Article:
A Wonderful Life

Looking back over 34 years of teaching, Eileen M. Gratzer of Port Jefferson Station, New York, never doubted she chose the right profession.

“I’ve always liked children and always wanted to teach. There’s that sense of accomplishment seeing them learn. I discovered early on that children actually enjoy learning. It’s the teacher’s job to encourage their curiosity and focus their attention,” she said.

“Enthusiasm can be catching,” she continued. “Some of the boys and girls motivate their classmates to try a little harder and keep up with them. Though some children can be difficult, I’ve never given up on a child. There’s always that breakthrough and a tremendous sense of satisfaction – and relief – for the teacher.”

Having spent almost her entire teaching career at the Bayport-Blue Point School District on Long Island, many children have passed through the doors of her fifth-grade classroom. “They have all made an impression on me and I hope I’ve made an impression on them,” Ms. Gratzer said.

“Even though I’m retired, I’m still interested in education, whether it’s public or Catholic. It’s sad to read in the newspapers that some dioceses are combining parishes and closing schools. It would be a tragedy if we lost the Catholic education tradition.”

Ms. Gratzer, who attends St. Frances Cabrini Church in Coram, attributes her concern for Catholic schools to her own educational background. One of six children, she grew up in St. John parish in the Kingsbridge section of the Bronx.

“I attended the parish school. Then I went on to four years at Cathedral High, in Manhattan. At that time, the school had several branches and I went to Holy Trinity in the West 80’s for one year. I graduated from the main building, then on Lexington Avenue.

“Of course,” she laughed, “our teachers were nuns. There were the Religious of Jesus and Mary at St. John’s and the Dominican Sisters of Sparkill and the Sisters of Charity at Cathedral.

“It’s a cliché to say the nuns inspired me to go into teaching, but there might be some grain of truth there. College was a walk around the Jerome Park Reservoir to Hunter College. It’s now Lehman College.”

Ms. Gratzer, who retired from teaching in 1990, said that the regional elementary school setup on Long Island is an efficient answer to educational problems facing Catholic schools today.

“The program is workable in a suburban setting,” she said. “But in New York City, especially where I grew up, there would be problems bringing children to a central school. In my day, children walked to their parochial schools, which were never more than a few blocks from their homes,” she said. “But for some dioceses, regional schools are the way to go.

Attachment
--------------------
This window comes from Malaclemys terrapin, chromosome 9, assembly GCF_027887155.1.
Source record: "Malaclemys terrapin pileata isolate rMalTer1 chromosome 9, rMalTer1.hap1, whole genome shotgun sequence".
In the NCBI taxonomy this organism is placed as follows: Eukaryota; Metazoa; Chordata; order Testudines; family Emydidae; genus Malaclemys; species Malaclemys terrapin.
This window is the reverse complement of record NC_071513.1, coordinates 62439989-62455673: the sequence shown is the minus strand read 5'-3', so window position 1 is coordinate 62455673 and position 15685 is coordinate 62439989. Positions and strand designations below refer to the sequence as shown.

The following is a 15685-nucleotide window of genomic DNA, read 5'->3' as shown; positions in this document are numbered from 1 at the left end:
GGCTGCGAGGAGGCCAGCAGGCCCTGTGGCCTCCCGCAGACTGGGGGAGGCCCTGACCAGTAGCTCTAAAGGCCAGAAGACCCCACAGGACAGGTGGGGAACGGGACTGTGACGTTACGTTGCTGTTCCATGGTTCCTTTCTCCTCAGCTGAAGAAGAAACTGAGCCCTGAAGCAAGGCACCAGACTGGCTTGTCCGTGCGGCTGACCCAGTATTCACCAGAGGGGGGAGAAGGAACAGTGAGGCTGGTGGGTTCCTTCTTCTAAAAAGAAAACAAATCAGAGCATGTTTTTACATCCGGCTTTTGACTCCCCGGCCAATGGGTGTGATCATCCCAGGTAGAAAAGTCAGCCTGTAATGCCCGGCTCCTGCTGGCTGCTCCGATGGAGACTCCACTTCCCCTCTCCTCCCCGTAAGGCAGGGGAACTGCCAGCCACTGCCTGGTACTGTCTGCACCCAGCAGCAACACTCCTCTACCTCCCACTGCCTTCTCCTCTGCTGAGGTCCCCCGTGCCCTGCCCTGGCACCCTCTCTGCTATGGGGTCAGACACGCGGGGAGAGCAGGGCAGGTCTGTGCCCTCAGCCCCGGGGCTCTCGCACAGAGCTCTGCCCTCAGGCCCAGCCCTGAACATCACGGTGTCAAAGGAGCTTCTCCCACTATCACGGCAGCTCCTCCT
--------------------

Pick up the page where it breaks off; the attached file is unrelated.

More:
“It’s such a contrast to what I see in Florida,” said Ms. Gratzer, who spends the winter months in Sarasota. “There they are actually building schools.

“People think of Florida as a retirement community. I was surprised to see so many young families there, especially in the parishes with which I’m familiar. I attend either Incarnation Church or St. Martha’s, depending on the Mass schedule. I’ve since learned that many tech companies have moved to Florida and that accounts for the demographic shift.”

When asked what she enjoys most about her retirement, Ms. Gratzer did not hesitate. “It gives me more time to spend with my family” – 13 nieces and nephews and 27 grandnieces and grandnephews.

“They live in New Jersey, Rhode Island, Arizona, upstate New York, as well as on Long Island. It’s a lot of traveling; but fun,” Ms. Gratzer said.

“We’ve always been close, and it’s nice to see the younger members of the family continuing that tradition. We have family reunions, often in the summer at Trout Lake in the Adirondacks. Many of the children are the same age so they’re friends as well as cousins,” Ms. Gratzer added.

“Children have always been special to me, whether they’re former students or my family’s.

“In the past several years, I’ve found a new way to help children. Through Catholic Near East Welfare Association, I’ve been sponsoring needy children in India.

“I had mentioned to my sister Anne that I was interested in assisting less fortunate children. And I wanted my money to go where it could do the most good. She suggested I investigate CNEWA. She supports needy children through the agency and felt it would be a good fit for me,” Ms. Gratzer said.

“After looking over the brochures from CNEWA, I was eager to sign on,” she said.

CNEWA, a special agency of the Vatican, assists some 21,000 children in 286 child care facilities in India alone. Sponsors support orphaned, unwanted or needy children in homes run by religious that provide meals, medical attention and an education.

“My children are in India and we write to each other,” Ms. Gratzer said. “I tell them I used to teach and they write about their schools.

“I enjoyed my years of teaching. I thoroughly dote on my nieces and nephews. I’ve had a wonderful life: a loving family, great job, traveling the world. Now I want to make life a little easier for these children in India.

“I want the children there to actually have a childhood,” she concluded.

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